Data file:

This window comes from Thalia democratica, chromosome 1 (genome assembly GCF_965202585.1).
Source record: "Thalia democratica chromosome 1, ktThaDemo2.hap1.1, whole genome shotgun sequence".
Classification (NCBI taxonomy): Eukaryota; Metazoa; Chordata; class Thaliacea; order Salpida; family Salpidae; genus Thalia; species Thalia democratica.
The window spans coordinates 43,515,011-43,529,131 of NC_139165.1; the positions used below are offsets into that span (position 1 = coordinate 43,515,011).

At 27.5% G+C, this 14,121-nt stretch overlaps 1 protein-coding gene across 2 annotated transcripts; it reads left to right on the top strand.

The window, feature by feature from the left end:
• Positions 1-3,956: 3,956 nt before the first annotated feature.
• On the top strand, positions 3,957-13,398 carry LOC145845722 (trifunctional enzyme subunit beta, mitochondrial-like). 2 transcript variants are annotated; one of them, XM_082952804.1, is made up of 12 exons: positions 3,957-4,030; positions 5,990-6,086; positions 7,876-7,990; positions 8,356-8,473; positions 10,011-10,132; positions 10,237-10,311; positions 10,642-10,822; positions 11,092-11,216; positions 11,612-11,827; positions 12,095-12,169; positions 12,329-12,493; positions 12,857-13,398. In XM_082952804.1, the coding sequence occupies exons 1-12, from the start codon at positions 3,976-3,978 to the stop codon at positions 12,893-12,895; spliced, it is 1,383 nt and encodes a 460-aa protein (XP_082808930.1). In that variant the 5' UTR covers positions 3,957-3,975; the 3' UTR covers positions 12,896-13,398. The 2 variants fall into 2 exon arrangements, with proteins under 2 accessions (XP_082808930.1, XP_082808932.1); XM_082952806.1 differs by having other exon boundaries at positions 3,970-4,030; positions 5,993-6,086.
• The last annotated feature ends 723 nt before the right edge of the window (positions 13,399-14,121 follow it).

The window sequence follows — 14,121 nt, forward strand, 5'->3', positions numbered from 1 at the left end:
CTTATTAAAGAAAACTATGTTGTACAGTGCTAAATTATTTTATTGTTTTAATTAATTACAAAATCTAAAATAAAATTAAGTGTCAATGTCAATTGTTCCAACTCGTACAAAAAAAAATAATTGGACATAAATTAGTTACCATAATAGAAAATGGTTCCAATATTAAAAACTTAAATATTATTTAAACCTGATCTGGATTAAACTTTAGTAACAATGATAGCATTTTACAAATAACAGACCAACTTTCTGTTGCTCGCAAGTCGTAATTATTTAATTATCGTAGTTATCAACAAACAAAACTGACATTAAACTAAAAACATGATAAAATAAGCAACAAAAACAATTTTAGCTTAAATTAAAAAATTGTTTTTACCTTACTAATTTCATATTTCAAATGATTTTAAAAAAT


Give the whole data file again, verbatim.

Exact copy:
This window comes from Thalia democratica, chromosome 1 (genome assembly GCF_965202585.1).
Source record: "Thalia democratica chromosome 1, ktThaDemo2.hap1.1, whole genome shotgun sequence".
Classification (NCBI taxonomy): Eukaryota; Metazoa; Chordata; class Thaliacea; order Salpida; family Salpidae; genus Thalia; species Thalia democratica.
The window spans coordinates 43,515,011-43,529,131 of NC_139165.1; the positions used below are offsets into that span (position 1 = coordinate 43,515,011).

At 27.5% G+C, this 14,121-nt stretch overlaps 1 protein-coding gene across 2 annotated transcripts; it reads left to right on the top strand.

The window, feature by feature from the left end:
• Positions 1-3,956: 3,956 nt before the first annotated feature.
• On the top strand, positions 3,957-13,398 carry LOC145845722 (trifunctional enzyme subunit beta, mitochondrial-like). 2 transcript variants are annotated; one of them, XM_082952804.1, is made up of 12 exons: positions 3,957-4,030; positions 5,990-6,086; positions 7,876-7,990; positions 8,356-8,473; positions 10,011-10,132; positions 10,237-10,311; positions 10,642-10,822; positions 11,092-11,216; positions 11,612-11,827; positions 12,095-12,169; positions 12,329-12,493; positions 12,857-13,398. In XM_082952804.1, the coding sequence occupies exons 1-12, from the start codon at positions 3,976-3,978 to the stop codon at positions 12,893-12,895; spliced, it is 1,383 nt and encodes a 460-aa protein (XP_082808930.1). In that variant the 5' UTR covers positions 3,957-3,975; the 3' UTR covers positions 12,896-13,398. The 2 variants fall into 2 exon arrangements, with proteins under 2 accessions (XP_082808930.1, XP_082808932.1); XM_082952806.1 differs by having other exon boundaries at positions 3,970-4,030; positions 5,993-6,086.
• The last annotated feature ends 723 nt before the right edge of the window (positions 13,399-14,121 follow it).

The window sequence follows — 14,121 nt, forward strand, 5'->3', positions numbered from 1 at the left end:
CTTATTAAAGAAAACTATGTTGTACAGTGCTAAATTATTTTATTGTTTTAATTAATTACAAAATCTAAAATAAAATTAAGTGTCAATGTCAATTGTTCCAACTCGTACAAAAAAAAATAATTGGACATAAATTAGTTACCATAATAGAAAATGGTTCCAATATTAAAAACTTAAATATTATTTAAACCTGATCTGGATTAAACTTTAGTAACAATGATAGCATTTTACAAATAACAGACCAACTTTCTGTTGCTCGCAAGTCGTAATTATTTAATTATCGTAGTTATCAACAAACAAAACTGACATTAAACTAAAAACATGATAAAATAAGCAACAAAAACAATTTTAGCTTAAATTAAAAAATTGTTTTTACCTTACTAATTTCATATTTCAAATGATTTTAAAAAAT